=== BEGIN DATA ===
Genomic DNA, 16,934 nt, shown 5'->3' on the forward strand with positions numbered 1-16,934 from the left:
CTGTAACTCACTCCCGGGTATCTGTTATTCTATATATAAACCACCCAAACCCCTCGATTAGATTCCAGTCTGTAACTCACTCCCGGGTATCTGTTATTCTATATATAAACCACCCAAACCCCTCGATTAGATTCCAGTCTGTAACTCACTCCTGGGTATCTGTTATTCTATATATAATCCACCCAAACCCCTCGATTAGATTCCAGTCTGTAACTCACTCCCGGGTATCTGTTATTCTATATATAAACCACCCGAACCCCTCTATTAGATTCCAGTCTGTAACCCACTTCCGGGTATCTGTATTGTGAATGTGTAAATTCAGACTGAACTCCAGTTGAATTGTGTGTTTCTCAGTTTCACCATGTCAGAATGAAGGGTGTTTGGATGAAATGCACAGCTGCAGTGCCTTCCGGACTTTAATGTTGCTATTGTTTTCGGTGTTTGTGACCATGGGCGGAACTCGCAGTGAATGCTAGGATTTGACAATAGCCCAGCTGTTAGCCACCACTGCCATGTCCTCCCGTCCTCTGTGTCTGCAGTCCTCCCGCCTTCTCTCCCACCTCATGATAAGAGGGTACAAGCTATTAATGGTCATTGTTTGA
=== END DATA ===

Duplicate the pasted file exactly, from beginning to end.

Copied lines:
Genomic DNA, 16,934 nt, shown 5'->3' on the forward strand with positions numbered 1-16,934 from the left:
CTGTAACTCACTCCCGGGTATCTGTTATTCTATATATAAACCACCCAAACCCCTCGATTAGATTCCAGTCTGTAACTCACTCCCGGGTATCTGTTATTCTATATATAAACCACCCAAACCCCTCGATTAGATTCCAGTCTGTAACTCACTCCTGGGTATCTGTTATTCTATATATAATCCACCCAAACCCCTCGATTAGATTCCAGTCTGTAACTCACTCCCGGGTATCTGTTATTCTATATATAAACCACCCGAACCCCTCTATTAGATTCCAGTCTGTAACCCACTTCCGGGTATCTGTATTGTGAATGTGTAAATTCAGACTGAACTCCAGTTGAATTGTGTGTTTCTCAGTTTCACCATGTCAGAATGAAGGGTGTTTGGATGAAATGCACAGCTGCAGTGCCTTCCGGACTTTAATGTTGCTATTGTTTTCGGTGTTTGTGACCATGGGCGGAACTCGCAGTGAATGCTAGGATTTGACAATAGCCCAGCTGTTAGCCACCACTGCCATGTCCTCCCGTCCTCTGTGTCTGCAGTCCTCCCGCCTTCTCTCCCACCTCATGATAAGAGGGTACAAGCTATTAATGGTCATTGTTTGA